The thousands of ignored allegations of neglect and abuse that went uninvestigated isn't the only crisis Arizona's Child Protective Services is dealing with.
This morning, the CPS oversight committee at the Legislature brought in a child-welfare expert to explain some statistics surrounding the number of Arizona kids that are placed in out-of-home care.
The number of kids in foster care has been increasing for several years now, and the chart below gives the best look at the problem Arizona's facing. The number of kids going into out-of-home care is much higher than the number of kids leaving. In the vast majority of states, more kids have been leaving the system than entering.
Bryan Samuels, the former commissioner of the federal Administration on Children, Youth and Families, and the former head of Illinois' child-welfare agency, explained the many ways in which other states do things differently. And from every angle, Arizona's system isn't looking up.
In recent years, kids have been staying in state care longer and longer.
In 2006, 74 percent of kids who entered foster-care system entered it for first time, while the remaining 26 percent were making at least their second visit.
Since then, that number has hardly changed.
"If keeping them longer was good, then [the number of kids returning to out-of-home care] would go down," Samuels said. "What's striking about your numbers is how consistent they are."
That's important not only because it's just plain not good to keep kids out of their homes for longer periods of time, for a variety of reasons, but the dollars and cents don't add up. It costs a whole lot less for CPS to provide services at the "front end," like intervention with the family, than it does to keep a kid in foster care.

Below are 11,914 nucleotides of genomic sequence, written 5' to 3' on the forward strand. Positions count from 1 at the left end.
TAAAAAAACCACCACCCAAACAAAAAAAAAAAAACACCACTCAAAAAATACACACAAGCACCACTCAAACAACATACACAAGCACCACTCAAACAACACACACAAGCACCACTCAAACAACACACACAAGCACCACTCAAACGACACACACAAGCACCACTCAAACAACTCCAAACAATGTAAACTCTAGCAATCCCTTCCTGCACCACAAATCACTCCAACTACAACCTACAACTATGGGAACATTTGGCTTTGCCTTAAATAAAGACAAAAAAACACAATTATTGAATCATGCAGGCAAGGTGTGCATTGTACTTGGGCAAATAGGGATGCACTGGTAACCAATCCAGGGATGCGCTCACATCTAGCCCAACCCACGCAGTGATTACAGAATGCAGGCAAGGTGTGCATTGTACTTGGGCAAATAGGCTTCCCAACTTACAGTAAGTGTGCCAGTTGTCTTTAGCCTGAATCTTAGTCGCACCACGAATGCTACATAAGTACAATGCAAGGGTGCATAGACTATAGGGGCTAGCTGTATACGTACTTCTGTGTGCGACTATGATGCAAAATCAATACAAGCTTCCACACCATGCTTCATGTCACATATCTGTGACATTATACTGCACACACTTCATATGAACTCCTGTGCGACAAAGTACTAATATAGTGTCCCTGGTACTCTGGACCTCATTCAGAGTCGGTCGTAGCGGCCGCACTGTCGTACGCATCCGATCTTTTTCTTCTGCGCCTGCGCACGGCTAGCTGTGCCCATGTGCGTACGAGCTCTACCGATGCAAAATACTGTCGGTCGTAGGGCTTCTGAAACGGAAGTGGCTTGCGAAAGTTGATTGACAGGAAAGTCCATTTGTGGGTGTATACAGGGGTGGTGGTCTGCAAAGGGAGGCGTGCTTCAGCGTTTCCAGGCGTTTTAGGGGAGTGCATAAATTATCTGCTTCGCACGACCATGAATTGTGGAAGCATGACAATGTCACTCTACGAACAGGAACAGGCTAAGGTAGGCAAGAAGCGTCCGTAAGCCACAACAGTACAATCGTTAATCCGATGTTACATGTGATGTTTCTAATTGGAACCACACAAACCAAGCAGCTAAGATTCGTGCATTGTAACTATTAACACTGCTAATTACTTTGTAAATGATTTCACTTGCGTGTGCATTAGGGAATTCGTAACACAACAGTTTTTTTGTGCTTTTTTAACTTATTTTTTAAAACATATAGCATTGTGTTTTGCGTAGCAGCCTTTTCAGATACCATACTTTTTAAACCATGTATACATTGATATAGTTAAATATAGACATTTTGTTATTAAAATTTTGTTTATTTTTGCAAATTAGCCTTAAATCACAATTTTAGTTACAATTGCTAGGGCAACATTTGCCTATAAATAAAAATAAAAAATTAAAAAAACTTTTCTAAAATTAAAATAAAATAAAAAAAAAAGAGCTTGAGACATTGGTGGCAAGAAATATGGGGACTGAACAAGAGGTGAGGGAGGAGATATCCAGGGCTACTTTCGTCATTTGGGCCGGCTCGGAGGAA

"If [the numbers of kids returning to foster care] were up and down, you would imagine that that's a reflection of performance improving, or sometimes dipping," Samuels said. "There's such little variation in your numbers, that suggest that there's little movement in choices you've made . . ."
Of course, one of Governor Jan Brewer's main policy points is her championing of various CPS reforms. The rate of foster care -- which is not a new discovery by any means -- coupled with the scandal of uninvestigated cases, aren't indications that CPS has been operating better over the last few years.
There are an incredible number of factors that might affect the rate of kids going into foster care. Just a few months ago, the Arizona Daily Star took a look at how much various funding cuts were influencing the problem, for example.
Samuels pointed out a few other possible indications. For one, Arizona actually has an increase in neglect cases, and since the criteria for a CPS investigation varies state-to-state, Arizona's agency tends to investigate a larger number of cases. Obviously, with those ignored cases, and the growing backlog, CPS isn't responding to these cases as quickly, either, perhaps complicating how much of those "front end" services CPS can provide.
Many of these problems regarding state care aren't unique to Arizona, Samuels explained, but they just happen to be compounding here.
"None of these problems is insurmountable -- that's the good news," Samuels said.
Meanwhile, the Legislature is considering several proposals offered as CPS reform. While there's a call for an audit of CPS, and lawmakers already approved more immediate funding to hire more workers, Governor Brewer has recommended nearly $74 million in new spending for CPS in next year's budget.
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